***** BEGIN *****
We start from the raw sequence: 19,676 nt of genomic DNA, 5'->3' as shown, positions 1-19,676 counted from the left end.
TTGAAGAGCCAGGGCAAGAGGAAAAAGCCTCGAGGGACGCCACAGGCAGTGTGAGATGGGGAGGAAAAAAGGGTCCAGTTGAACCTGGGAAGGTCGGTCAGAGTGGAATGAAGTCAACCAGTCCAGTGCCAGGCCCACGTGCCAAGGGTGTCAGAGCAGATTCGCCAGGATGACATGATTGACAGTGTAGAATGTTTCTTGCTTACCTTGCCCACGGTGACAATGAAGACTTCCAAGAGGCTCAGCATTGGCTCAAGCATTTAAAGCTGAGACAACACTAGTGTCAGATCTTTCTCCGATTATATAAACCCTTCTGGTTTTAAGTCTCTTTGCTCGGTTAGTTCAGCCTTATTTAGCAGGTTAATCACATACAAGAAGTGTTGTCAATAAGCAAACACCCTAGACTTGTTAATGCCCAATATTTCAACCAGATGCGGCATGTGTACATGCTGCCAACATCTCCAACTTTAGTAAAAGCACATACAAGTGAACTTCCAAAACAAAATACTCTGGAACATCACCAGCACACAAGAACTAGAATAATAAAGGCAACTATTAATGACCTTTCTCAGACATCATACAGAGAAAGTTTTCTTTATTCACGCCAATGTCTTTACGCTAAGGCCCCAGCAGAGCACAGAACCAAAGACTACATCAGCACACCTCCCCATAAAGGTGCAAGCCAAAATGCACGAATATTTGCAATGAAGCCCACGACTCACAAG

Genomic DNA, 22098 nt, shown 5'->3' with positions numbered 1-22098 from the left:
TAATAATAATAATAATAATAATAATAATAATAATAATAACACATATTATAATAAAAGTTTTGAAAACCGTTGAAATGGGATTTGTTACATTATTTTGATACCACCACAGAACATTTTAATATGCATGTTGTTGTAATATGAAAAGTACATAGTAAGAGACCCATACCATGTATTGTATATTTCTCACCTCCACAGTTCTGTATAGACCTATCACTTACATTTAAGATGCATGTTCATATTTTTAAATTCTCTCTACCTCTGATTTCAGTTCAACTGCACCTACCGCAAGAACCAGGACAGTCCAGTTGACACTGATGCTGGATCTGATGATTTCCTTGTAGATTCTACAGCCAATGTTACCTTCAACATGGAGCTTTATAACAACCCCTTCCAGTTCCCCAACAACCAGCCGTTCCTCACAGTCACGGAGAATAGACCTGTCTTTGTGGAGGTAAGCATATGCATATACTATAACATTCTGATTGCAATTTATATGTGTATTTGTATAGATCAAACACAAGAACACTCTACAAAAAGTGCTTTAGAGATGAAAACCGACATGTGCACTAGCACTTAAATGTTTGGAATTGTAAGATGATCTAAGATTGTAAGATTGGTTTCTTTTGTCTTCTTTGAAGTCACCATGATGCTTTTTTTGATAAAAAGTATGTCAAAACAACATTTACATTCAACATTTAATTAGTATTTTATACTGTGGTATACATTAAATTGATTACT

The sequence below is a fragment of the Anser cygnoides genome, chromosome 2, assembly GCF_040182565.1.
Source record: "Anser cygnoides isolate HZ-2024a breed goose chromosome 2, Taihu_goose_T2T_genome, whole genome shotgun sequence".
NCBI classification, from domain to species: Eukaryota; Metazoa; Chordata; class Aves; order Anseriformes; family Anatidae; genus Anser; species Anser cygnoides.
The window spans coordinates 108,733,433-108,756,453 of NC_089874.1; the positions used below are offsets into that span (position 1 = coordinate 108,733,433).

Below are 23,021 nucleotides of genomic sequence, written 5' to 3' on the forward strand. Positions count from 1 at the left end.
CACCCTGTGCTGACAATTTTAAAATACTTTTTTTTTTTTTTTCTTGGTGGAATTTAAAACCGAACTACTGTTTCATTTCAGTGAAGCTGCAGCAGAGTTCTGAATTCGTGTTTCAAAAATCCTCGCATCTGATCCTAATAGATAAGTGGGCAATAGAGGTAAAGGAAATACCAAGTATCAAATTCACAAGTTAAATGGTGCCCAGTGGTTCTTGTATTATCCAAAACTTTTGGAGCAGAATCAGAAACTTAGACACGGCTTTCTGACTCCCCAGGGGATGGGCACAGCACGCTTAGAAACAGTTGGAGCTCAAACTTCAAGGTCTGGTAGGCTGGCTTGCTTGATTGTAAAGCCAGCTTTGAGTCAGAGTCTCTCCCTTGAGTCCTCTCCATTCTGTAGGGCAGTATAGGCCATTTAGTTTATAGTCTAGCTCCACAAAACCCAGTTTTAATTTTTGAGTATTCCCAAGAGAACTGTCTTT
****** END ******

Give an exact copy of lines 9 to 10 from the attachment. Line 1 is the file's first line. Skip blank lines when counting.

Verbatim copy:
Below are 23,021 nucleotides of genomic sequence, written 5' to 3' on the forward strand. Positions count from 1 at the left end.
CACCCTGTGCTGACAATTTTAAAATACTTTTTTTTTTTTTTTCTTGGTGGAATTTAAAACCGAACTACTGTTTCATTTCAGTGAAGCTGCAGCAGAGTTCTGAATTCGTGTTTCAAAAATCCTCGCATCTGATCCTAATAGATAAGTGGGCAATAGAGGTAAAGGAAATACCAAGTATCAAATTCACAAGTTAAATGGTGCCCAGTGGTTCTTGTATTATCCAAAACTTTTGGAGCAGAATCAGAAACTTAGACACGGCTTTCTGACTCCCCAGGGGATGGGCACAGCACGCTTAGAAACAGTTGGAGCTCAAACTTCAAGGTCTGGTAGGCTGGCTTGCTTGATTGTAAAGCCAGCTTTGAGTCAGAGTCTCTCCCTTGAGTCCTCTCCATTCTGTAGGGCAGTATAGGCCATTTAGTTTATAGTCTAGCTCCACAAAACCCAGTTTTAATTTTTGAGTATTCCCAAGAGAACTGTCTTT